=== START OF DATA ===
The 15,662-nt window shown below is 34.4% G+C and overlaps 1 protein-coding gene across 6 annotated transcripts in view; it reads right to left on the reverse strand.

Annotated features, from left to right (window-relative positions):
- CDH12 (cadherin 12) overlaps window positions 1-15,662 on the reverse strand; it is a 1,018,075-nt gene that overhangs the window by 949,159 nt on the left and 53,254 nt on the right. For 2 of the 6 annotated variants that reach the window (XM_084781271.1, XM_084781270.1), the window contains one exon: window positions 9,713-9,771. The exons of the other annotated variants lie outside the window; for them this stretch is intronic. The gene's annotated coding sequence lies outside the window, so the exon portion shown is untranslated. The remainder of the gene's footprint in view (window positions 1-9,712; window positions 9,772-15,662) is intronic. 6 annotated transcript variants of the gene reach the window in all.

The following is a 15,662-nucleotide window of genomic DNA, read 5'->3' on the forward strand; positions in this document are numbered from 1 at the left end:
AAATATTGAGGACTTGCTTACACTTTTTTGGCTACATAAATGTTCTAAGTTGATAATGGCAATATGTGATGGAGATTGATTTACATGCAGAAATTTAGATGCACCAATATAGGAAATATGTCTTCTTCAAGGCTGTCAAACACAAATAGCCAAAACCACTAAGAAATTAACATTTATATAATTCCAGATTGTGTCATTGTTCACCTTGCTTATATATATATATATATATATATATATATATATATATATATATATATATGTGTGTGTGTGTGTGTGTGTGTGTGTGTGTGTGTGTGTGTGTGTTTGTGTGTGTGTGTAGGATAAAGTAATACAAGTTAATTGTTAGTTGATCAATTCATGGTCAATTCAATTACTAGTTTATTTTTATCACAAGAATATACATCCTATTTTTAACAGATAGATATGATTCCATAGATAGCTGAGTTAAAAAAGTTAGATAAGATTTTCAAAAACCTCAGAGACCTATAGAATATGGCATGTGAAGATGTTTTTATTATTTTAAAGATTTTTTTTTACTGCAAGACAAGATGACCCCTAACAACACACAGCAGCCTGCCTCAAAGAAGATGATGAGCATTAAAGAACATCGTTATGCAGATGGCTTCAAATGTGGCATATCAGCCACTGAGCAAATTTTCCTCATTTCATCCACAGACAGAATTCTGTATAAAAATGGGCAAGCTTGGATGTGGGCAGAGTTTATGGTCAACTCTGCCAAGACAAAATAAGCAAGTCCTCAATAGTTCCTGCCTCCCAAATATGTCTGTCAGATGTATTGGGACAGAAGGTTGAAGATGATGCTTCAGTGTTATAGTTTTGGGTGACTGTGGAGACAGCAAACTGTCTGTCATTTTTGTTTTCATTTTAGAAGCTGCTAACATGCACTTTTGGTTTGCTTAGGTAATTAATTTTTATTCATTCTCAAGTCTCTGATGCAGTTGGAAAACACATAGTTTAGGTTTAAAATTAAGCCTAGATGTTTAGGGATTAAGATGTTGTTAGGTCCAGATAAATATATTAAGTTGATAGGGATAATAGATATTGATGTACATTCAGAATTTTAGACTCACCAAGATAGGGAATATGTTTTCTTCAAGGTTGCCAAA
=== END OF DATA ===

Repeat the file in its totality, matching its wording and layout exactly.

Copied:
The 15,662-nt window shown below is 34.4% G+C and overlaps 1 protein-coding gene across 6 annotated transcripts in view; it reads right to left on the reverse strand.

Annotated features, from left to right (window-relative positions):
- CDH12 (cadherin 12) overlaps window positions 1-15,662 on the reverse strand; it is a 1,018,075-nt gene that overhangs the window by 949,159 nt on the left and 53,254 nt on the right. For 2 of the 6 annotated variants that reach the window (XM_084781271.1, XM_084781270.1), the window contains one exon: window positions 9,713-9,771. The exons of the other annotated variants lie outside the window; for them this stretch is intronic. The gene's annotated coding sequence lies outside the window, so the exon portion shown is untranslated. The remainder of the gene's footprint in view (window positions 1-9,712; window positions 9,772-15,662) is intronic. 6 annotated transcript variants of the gene reach the window in all.

The following is a 15,662-nucleotide window of genomic DNA, read 5'->3' on the forward strand; positions in this document are numbered from 1 at the left end:
AAATATTGAGGACTTGCTTACACTTTTTTGGCTACATAAATGTTCTAAGTTGATAATGGCAATATGTGATGGAGATTGATTTACATGCAGAAATTTAGATGCACCAATATAGGAAATATGTCTTCTTCAAGGCTGTCAAACACAAATAGCCAAAACCACTAAGAAATTAACATTTATATAATTCCAGATTGTGTCATTGTTCACCTTGCTTATATATATATATATATATATATATATATATATATATATATATATATATGTGTGTGTGTGTGTGTGTGTGTGTGTGTGTGTGTGTGTGTGTGTTTGTGTGTGTGTGTAGGATAAAGTAATACAAGTTAATTGTTAGTTGATCAATTCATGGTCAATTCAATTACTAGTTTATTTTTATCACAAGAATATACATCCTATTTTTAACAGATAGATATGATTCCATAGATAGCTGAGTTAAAAAAGTTAGATAAGATTTTCAAAAACCTCAGAGACCTATAGAATATGGCATGTGAAGATGTTTTTATTATTTTAAAGATTTTTTTTTACTGCAAGACAAGATGACCCCTAACAACACACAGCAGCCTGCCTCAAAGAAGATGATGAGCATTAAAGAACATCGTTATGCAGATGGCTTCAAATGTGGCATATCAGCCACTGAGCAAATTTTCCTCATTTCATCCACAGACAGAATTCTGTATAAAAATGGGCAAGCTTGGATGTGGGCAGAGTTTATGGTCAACTCTGCCAAGACAAAATAAGCAAGTCCTCAATAGTTCCTGCCTCCCAAATATGTCTGTCAGATGTATTGGGACAGAAGGTTGAAGATGATGCTTCAGTGTTATAGTTTTGGGTGACTGTGGAGACAGCAAACTGTCTGTCATTTTTGTTTTCATTTTAGAAGCTGCTAACATGCACTTTTGGTTTGCTTAGGTAATTAATTTTTATTCATTCTCAAGTCTCTGATGCAGTTGGAAAACACATAGTTTAGGTTTAAAATTAAGCCTAGATGTTTAGGGATTAAGATGTTGTTAGGTCCAGATAAATATATTAAGTTGATAGGGATAATAGATATTGATGTACATTCAGAATTTTAGACTCACCAAGATAGGGAATATGTTTTCTTCAAGGTTGCCAAA